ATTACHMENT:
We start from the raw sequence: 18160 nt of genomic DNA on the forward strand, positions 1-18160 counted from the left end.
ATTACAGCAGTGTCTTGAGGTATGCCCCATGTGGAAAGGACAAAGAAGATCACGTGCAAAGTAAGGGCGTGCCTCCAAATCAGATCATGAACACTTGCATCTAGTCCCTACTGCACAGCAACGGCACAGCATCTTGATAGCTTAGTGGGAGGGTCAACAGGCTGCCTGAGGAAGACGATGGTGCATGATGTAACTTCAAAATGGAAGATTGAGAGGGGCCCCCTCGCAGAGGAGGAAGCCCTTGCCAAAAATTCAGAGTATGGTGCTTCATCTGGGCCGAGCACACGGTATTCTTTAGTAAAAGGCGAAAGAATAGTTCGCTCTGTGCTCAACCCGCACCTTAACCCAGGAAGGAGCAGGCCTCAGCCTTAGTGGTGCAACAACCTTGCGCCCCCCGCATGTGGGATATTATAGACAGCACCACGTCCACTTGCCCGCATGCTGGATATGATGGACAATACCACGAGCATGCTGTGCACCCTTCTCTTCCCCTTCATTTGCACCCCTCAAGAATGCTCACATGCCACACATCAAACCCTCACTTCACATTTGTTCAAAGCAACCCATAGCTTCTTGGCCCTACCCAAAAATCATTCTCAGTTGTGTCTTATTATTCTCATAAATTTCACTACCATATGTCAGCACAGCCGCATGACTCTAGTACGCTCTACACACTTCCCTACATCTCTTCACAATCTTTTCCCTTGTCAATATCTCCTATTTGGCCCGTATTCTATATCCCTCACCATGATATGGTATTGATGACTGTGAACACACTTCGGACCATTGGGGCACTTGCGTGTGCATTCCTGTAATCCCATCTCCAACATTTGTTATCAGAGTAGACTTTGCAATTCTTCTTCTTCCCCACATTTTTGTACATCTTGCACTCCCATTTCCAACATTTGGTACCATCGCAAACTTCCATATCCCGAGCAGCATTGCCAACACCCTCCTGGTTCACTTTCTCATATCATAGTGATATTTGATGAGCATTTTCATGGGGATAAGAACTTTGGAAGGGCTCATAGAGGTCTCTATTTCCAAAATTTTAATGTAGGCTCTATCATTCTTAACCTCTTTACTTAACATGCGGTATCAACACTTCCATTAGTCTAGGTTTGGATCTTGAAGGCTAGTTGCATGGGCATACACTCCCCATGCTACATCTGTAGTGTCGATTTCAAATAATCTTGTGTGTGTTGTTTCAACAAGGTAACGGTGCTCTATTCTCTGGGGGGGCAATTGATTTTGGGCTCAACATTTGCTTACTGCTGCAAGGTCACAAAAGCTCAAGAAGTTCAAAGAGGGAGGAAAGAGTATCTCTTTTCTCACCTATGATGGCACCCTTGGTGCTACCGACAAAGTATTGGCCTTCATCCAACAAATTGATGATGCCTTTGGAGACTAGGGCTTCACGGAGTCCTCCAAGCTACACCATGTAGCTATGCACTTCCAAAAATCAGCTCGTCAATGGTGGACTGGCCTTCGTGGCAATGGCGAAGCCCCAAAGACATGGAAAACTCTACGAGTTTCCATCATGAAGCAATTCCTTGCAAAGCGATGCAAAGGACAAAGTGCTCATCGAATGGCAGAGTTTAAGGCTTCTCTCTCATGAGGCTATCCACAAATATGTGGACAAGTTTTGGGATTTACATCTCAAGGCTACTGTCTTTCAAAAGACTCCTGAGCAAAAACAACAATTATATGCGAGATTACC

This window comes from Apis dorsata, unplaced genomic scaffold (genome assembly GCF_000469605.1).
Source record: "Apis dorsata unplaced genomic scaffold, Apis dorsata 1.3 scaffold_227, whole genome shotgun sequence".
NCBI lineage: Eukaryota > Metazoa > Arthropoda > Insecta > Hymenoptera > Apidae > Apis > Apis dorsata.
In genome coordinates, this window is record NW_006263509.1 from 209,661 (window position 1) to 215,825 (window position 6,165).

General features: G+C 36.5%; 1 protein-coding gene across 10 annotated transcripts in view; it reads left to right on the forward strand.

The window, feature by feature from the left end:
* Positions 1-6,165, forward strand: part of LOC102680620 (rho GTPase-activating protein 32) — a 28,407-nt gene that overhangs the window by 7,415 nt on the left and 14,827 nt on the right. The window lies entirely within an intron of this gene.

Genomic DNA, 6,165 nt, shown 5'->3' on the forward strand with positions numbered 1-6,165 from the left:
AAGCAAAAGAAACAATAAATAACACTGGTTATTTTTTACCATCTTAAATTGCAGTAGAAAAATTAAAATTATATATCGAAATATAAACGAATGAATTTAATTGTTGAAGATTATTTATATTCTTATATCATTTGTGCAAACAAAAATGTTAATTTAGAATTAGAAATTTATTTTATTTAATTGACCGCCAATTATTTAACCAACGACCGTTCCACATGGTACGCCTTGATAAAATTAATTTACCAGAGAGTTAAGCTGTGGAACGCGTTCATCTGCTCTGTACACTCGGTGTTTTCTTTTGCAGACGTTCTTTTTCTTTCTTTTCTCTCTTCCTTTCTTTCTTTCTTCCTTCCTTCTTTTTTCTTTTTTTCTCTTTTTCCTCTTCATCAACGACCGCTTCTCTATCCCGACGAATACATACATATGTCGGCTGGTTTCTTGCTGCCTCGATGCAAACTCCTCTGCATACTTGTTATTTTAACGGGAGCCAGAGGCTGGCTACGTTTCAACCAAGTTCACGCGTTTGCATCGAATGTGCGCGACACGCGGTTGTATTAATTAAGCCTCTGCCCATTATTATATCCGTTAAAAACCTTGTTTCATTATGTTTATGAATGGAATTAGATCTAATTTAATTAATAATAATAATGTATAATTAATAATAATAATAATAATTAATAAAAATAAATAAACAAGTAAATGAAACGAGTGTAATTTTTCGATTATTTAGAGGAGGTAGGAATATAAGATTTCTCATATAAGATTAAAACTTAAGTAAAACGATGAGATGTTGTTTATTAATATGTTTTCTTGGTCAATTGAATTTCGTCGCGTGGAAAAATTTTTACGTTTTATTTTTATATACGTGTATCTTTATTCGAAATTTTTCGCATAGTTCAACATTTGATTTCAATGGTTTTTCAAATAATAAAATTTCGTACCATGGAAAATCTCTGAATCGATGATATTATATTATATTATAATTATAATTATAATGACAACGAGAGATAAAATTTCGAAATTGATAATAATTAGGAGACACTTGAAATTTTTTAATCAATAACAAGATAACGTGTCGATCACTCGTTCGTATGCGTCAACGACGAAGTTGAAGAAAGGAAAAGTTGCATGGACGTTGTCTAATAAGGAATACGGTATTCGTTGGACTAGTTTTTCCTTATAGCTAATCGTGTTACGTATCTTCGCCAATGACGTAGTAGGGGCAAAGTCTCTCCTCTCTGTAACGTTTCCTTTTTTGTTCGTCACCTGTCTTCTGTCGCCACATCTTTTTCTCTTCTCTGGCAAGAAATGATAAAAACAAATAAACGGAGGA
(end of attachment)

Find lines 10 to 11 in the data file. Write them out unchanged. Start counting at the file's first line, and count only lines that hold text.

Genomic DNA, 6,165 nt, shown 5'->3' on the forward strand with positions numbered 1-6,165 from the left:
AAGCAAAAGAAACAATAAATAACACTGGTTATTTTTTACCATCTTAAATTGCAGTAGAAAAATTAAAATTATATATCGAAATATAAACGAATGAATTTAATTGTTGAAGATTATTTATATTCTTATATCATTTGTGCAAACAAAAATGTTAATTTAGAATTAGAAATTTATTTTATTTAATTGACCGCCAATTATTTAACCAACGACCGTTCCACATGGTACGCCTTGATAAAATTAATTTACCAGAGAGTTAAGCTGTGGAACGCGTTCATCTGCTCTGTACACTCGGTGTTTTCTTTTGCAGACGTTCTTTTTCTTTCTTTTCTCTCTTCCTTTCTTTCTTTCTTCCTTCCTTCTTTTTTCTTTTTTTCTCTTTTTCCTCTTCATCAACGACCGCTTCTCTATCCCGACGAATACATACATATGTCGGCTGGTTTCTTGCTGCCTCGATGCAAACTCCTCTGCATACTTGTTATTTTAACGGGAGCCAGAGGCTGGCTACGTTTCAACCAAGTTCACGCGTTTGCATCGAATGTGCGCGACACGCGGTTGTATTAATTAAGCCTCTGCCCATTATTATATCCGTTAAAAACCTTGTTTCATTATGTTTATGAATGGAATTAGATCTAATTTAATTAATAATAATAATGTATAATTAATAATAATAATAATAATTAATAAAAATAAATAAACAAGTAAATGAAACGAGTGTAATTTTTCGATTATTTAGAGGAGGTAGGAATATAAGATTTCTCATATAAGATTAAAACTTAAGTAAAACGATGAGATGTTGTTTATTAATATGTTTTCTTGGTCAATTGAATTTCGTCGCGTGGAAAAATTTTTACGTTTTATTTTTATATACGTGTATCTTTATTCGAAATTTTTCGCATAGTTCAACATTTGATTTCAATGGTTTTTCAAATAATAAAATTTCGTACCATGGAAAATCTCTGAATCGATGATATTATATTATATTATAATTATAATTATAATGACAACGAGAGATAAAATTTCGAAATTGATAATAATTAGGAGACACTTGAAATTTTTTAATCAATAACAAGATAACGTGTCGATCACTCGTTCGTATGCGTCAACGACGAAGTTGAAGAAAGGAAAAGTTGCATGGACGTTGTCTAATAAGGAATACGGTATTCGTTGGACTAGTTTTTCCTTATAGCTAATCGTGTTACGTATCTTCGCCAATGACGTAGTAGGGGCAAAGTCTCTCCTCTCTGTAACGTTTCCTTTTTTGTTCGTCACCTGTCTTCTGTCGCCACATCTTTTTCTCTTCTCTGGCAAGAAATGATAAAAACAAATAAACGGAGGA